The Lawsuit Era—A Catalyst for Change

The lawsuit era of guitars came about in the 70s for simple reasons; brand name guitars were getting more and more expensive, and quality was going down. So Japanese brands like Ibanez stepped in to meet the needs of consumers who didn’t want to pay high prices for low quality guitars. Though these guitars weren’t always of the same quality as those they were based on, they met the needs of guitarists and were a hit. 

While many of these guitars went over the line legally speaking, the end result was ultimately positive for the guitar community. Gibson and Fender responded to the challenges of this era with positive changes in their own lines, increasing the quality of their USA instruments and creating Epiphone and Squier to provide budget options. And some of the copycat manufacturers like Ibanez and Takamine went on to become well respected companies in their own right.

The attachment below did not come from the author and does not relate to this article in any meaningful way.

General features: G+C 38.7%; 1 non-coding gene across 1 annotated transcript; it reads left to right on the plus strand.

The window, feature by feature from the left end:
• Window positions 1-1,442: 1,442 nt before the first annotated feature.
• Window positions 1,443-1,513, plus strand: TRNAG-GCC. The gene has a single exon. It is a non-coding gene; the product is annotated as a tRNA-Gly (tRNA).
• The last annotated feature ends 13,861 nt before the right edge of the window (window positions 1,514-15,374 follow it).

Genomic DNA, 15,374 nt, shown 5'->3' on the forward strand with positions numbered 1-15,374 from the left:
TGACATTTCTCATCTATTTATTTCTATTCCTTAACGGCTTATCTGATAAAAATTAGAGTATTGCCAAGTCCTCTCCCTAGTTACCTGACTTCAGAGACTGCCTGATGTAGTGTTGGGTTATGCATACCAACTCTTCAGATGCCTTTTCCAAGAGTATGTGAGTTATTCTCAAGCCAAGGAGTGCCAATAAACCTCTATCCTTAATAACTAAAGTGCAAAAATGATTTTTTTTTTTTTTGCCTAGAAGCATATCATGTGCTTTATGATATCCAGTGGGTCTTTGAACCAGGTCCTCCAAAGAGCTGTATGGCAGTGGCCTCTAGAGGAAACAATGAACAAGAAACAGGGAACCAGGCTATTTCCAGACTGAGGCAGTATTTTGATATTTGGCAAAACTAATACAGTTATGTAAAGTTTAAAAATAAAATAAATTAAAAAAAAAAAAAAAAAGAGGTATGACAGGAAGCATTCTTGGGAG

Whether or not you own or are interested in lawsuit guitars, the lawsuit era was an important historical moment in the history of guitar manufacturing that changed the guitar industry forever.

7 Responses

  1. First off I would like to say how much I love what you guys do as I use a custom gauge set of strings these days that gets me the tone and touch I have been looking for in one set for years. THANKS.
    Ok, now comes the sad story of my experience with the ‘Lawsuit Era’….You see, I am a complete Page fanboy and of course I had always wanted
    a doubleneck for this reason. One day in the late 80’s I came into the little guitar shop I was working at in Phoenix and there was an oddly large case